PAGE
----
Welcome to “Remote Controlled,” a podcast from Variety featuring the best and brightest in television, both in front of and behind the camera.
In this week’s episode, Variety’s executive editor of TV Debra Birnbaum and senior TV reporter Daniel Holloway talk with Seth Rogen about creating “Future Man” for Hulu. Then, Josh Hutcherson chats with Birnbaum about why he signed on for the show.
Rogen says the comedy series actually started out as a movie that his longtime collaborators Kyle Hunter and Ariel Shaffir were working on before they transitioned it into a TV show, along with executive producer Matt Tolmach. “The movie script had this funny thing where right when it ended, is when you wanted to start really watching it,” he laughs. “We thought, it’s not good for a movie, but it’s kind of good for the pilot of a television show.”
Rogen also explains the simple premise he and his producing partner Evan Goldberg abide by when taking notes from studios. “We just listen to the ones we like and make them think we’re listening to the ones we don’t like, even though we’re not,” he jokes. “Never argue. That’s a big part of it.”
Among the influences on “Future Man” are “Back to the Future” and James Cameron movies, Rogen shares.
“It’s heavily and very knowingly inspired by a lot of things,” he says. “It’s not like we’re spoofing them. We’re more existing in a world where some of those tropes have come true and we’re able to acknowledge that.”
Rogen says the ability to binge watch the series adds to its appeal.
“When it’s a show that has cliffhanger endings and is really about the piece as a whole and the story as a whole, and how those episodes weave together and surprise you and take twists and turns, those are the kind of shows I would watch in a big chunk basically, and this is one of those shows,” he says. “That to us was important.”
In the second half of the podcast, Hutcherson talks about his character (also named Josh), who is janitor at a sexual disease curing center by day and a hardcore video gamer by night.
Hutcherson says he met Rogen and crew on the set of “The Disaster Artist,” which is produced by Rogen and Goldberg, and also sees Hutcherson and Rogen in supporting roles.
“They pitched me the rough idea, and it sounded absolutely insane, super original time-traveling comedy with the Seth Rogen ‘Sausage Party’/’This Is the End’ brand of comedy,” he recalls. “It sounded really great.”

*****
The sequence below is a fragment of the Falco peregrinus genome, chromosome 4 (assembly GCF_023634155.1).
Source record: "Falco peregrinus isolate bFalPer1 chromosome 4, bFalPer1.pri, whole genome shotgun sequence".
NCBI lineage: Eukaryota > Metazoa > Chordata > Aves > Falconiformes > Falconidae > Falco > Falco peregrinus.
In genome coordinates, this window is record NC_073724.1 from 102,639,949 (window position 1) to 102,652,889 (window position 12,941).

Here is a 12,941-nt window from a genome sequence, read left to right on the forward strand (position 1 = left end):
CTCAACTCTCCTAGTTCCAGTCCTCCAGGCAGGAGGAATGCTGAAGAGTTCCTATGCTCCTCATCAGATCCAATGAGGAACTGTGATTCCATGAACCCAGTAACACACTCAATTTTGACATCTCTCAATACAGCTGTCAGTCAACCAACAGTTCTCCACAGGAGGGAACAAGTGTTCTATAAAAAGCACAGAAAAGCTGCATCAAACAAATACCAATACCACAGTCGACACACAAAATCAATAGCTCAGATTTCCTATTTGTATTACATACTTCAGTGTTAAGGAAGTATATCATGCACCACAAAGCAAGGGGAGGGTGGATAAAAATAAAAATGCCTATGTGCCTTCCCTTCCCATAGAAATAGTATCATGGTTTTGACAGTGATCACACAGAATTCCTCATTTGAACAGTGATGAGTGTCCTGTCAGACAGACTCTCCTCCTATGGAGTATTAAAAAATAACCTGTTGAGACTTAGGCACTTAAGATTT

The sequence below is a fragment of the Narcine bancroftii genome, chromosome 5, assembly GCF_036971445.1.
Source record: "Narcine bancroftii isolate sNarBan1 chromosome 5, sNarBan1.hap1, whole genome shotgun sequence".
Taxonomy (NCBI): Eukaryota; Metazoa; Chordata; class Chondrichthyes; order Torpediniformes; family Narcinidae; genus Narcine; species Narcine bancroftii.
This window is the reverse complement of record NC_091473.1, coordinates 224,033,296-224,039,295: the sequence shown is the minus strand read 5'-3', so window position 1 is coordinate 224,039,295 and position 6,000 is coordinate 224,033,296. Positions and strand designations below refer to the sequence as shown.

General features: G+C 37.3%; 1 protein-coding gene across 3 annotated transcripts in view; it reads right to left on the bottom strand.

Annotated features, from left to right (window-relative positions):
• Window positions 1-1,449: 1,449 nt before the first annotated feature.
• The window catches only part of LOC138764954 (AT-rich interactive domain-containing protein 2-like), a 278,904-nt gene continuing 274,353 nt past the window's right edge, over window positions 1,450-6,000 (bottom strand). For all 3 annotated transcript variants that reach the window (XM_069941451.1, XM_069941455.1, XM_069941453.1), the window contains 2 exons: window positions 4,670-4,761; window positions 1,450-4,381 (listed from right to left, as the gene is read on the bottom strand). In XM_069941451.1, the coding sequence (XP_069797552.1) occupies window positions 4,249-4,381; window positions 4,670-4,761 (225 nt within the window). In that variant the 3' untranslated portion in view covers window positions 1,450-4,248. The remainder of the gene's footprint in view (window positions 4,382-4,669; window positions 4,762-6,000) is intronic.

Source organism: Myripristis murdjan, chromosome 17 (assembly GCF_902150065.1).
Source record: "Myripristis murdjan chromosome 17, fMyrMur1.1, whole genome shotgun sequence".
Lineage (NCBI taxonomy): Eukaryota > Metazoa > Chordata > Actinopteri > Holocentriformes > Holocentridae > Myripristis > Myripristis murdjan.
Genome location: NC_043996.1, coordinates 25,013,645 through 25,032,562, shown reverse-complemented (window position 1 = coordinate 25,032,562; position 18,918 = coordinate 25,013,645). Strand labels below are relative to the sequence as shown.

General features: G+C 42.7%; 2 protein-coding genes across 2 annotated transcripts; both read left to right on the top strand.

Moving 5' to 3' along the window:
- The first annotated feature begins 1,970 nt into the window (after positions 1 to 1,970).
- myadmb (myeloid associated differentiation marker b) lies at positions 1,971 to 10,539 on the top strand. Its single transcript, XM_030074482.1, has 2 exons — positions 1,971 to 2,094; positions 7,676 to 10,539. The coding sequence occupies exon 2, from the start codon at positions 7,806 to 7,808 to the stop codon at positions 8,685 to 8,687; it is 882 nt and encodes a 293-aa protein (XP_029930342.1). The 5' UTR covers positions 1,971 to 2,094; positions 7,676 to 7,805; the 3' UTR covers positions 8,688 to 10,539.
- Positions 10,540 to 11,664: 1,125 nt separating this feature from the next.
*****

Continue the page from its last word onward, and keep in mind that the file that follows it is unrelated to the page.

Hutcherson refers to joining the project as “oddly an easy decision,” adding, “It’s so different than anything I’ve done before.”
The long hours were “brutal,” Hutcherson says. “Each episode has a massive action set piece for a half hour comedy, which is nuts.”
Hutcherson also touched on the show’s self-referential allusions to ’80s film.
“There are so many references and Easter eggs of obscure science fiction that went right over my head,” he admits. “People that are really hardcore fans of the genre will really be able to latch onto those things as well.”
And because it’s a Rogen project, there will inevitably be raunchy scenes, which Hutcherson says he’s hesitant for a very particular audience to see.
“My grandma, she’s my No. 1 fan, and I don’t know what to do,” Hutcherson laughs. “I’m very nervous. I think about this every time I talk about the show or I think about my grandma.”
Hutcherson also talked about working on the “Hunger Games” trilogy and what his character on “Future Man” has in common with Peeta Mellark.
“One of his strongest driving forces is empathy and pacifism,” Hutcherson explains. “I think Peeta understood that and that was a big part of who he was, and Josh Futterman is trying to save the world without having to conform to these people that are extremely violent and brutal. There’s definitely some overlap.”
You can listen to this week’s podcast here: